Gemini's Winklevoss calls for removal of DCG chief Barry Silbert

Bitcoin investor Silbert speaks at a New York State Department of Financial Services virtual currency hearing in the Manhattan borough of New York
Bitcoin investor Barry Silbert speaks at a New York State Department of Financial Services (DFS) virtual currency hearing in the Manhattan borough of New York January 28, 2014. REUTERS/Lucas Jackson

Jan 10 (Reuters) - Cameron Winklevoss, co-founder of cryptocurrency exchange Gemini, called for the removal of Digital Currency Group Inc Chief Executive Barry Silbert on Tuesday, amid tensions between the high-profile executives in the wake of the FTX collapse.

Stamford, Connecticut-based Digital Currency Group (DCG) is the parent company of several high-profile crypto firms, including crypto asset manager Grayscale and Genesis, which brokers digital assets for financial institutions like hedge funds and asset managers.

The conflict comes after Genesis' crypto lending arm halted customer withdrawals in November when crypto exchange FTX filed for bankruptcy.

Winklevoss' Gemini offered a crypto lending product called Earn in partnership with DCG's Genesis Global Capital, and now says Genesis owes it $900 million in connection with that product.

In his open letter to the DCG board, Winklevoss said Genesis and DCG had "defrauded" some 340,000 Earn users.

"There is no path forward as long as Barry Silbert remains CEO of DCG," Winklevoss wrote. "He has proven himself unfit to run DCG and unwilling and unable to find a resolution with creditors that is both fair and reasonable."

In a statement, a DCG spokesperson called Winklevoss' allegations "malicious, false and defamatory" and said the company was "preserving all legal remedies in response."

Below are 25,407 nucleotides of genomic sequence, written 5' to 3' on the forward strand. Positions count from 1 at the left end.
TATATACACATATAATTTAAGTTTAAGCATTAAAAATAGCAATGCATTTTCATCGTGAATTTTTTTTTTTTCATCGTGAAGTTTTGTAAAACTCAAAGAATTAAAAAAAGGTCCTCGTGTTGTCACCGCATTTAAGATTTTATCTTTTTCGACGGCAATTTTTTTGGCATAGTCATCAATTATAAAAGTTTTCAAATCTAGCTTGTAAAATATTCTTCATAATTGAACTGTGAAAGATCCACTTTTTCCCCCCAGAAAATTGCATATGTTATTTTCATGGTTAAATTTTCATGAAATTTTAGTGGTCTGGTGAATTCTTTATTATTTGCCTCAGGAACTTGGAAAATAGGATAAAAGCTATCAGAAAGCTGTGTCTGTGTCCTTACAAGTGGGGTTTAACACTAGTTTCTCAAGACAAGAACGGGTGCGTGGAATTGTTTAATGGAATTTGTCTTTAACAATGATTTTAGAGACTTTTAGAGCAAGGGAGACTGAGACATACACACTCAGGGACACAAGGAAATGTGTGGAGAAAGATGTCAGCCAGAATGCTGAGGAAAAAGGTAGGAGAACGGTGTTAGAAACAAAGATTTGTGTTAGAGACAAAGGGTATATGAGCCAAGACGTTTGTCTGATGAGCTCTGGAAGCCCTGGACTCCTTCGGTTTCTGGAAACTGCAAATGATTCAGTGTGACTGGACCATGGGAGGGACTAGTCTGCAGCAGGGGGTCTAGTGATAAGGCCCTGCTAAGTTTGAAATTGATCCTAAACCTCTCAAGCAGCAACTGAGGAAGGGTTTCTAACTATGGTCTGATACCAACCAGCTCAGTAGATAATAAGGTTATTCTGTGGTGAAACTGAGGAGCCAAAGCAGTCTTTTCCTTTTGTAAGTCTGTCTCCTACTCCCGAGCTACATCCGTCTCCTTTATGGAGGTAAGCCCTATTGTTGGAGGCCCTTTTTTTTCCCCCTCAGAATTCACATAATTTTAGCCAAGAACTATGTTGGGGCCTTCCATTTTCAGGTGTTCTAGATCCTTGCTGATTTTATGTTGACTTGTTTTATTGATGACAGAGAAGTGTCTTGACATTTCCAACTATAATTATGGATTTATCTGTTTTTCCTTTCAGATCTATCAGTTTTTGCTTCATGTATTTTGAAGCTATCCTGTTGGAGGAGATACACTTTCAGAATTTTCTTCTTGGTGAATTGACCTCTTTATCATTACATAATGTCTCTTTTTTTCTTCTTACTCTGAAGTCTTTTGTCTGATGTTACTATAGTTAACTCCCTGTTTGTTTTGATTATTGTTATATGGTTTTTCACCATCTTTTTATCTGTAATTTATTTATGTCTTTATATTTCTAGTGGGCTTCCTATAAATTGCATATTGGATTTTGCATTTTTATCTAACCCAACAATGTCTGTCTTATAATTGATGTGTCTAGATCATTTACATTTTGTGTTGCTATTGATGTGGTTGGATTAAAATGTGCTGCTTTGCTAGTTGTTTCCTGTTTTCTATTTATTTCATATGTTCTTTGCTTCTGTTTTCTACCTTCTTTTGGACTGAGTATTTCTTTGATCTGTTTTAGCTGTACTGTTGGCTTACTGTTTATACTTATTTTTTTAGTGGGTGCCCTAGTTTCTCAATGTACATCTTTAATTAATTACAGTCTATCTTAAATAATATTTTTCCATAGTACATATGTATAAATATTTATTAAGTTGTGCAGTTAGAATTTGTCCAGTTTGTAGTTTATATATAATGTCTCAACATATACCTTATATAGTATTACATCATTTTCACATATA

“This is another desperate and unconstructive publicity stunt from Cameron Winklevoss to deflect blame from himself and Gemini, who are solely responsible for operating Gemini Earn and marketing the program to its customers," said the spokesperson.

A Genesis spokesperson said in a statement that the company was disappointed that Gemini was "waging a public media campaign despite ongoing productive private dialogue between the parties."

"We remain focused on finding a solution for our borrowing and lending intermediation business and reaching the best outcome for all affected Genesis lending and Gemini Earn clients," said the spokesperson for Genesis.


The latest development comes a week after Winklevoss penned another open letter to Silbert, accusing him of engaging in "bad faith stall tactics."

DCG owes $1.675 billion to the crypto lending arm of its subsidiary Genesis, according to a November letter Silbert sent to shareholders.

That includes a $1.1 billion promissory note that appears to be connected with liabilities DCG assumed from Genesis after the latter was hit hard by the collapse of Singapore-based crypto hedge fund Three Arrows Capital.

Winklevoss alleged in his letter on Tuesday that Silbert had misrepresented the liabilities DCG said it had assumed from Genesis related to the money that Three Arrows Capital owes Genesis.

"Beginning in early July 2022, Barry, DCG, and Genesis embarked on a carefully crafted campaign of lies to make Gemini, Earn users, and other lenders believe that DCG had injected $1.2 billion of actual support into Genesis," Winklevoss said.

Genesis slashed 30% of its workforce last week in a second round of layoffs in less than six months, citing "unprecedented industry challenges."

Gemini has formed a committee of creditors to recoup the funds it says it and others are owed from Genesis. That committee has hired Kirkland & Ellis as counsel and Houlihan Lokey as a financial advisor.

Reporting by Niket Nishant in Bengaluru and Hannah Lang in Washington; Editing by Subhranshu Sahu, Conor Humphries, Josie Kao and David Gregorio

Our Standards: The Thomson Reuters Trust Principles.

Thomson Reuters

Hannah Lang covers financial technology and cryptocurrency, including the businesses that drive the industry and policy developments that govern the sector. Hannah previously worked at American Banker where she covered bank regulation and the Federal Reserve. She graduated from the University of Maryland, College Park and lives in Washington, DC.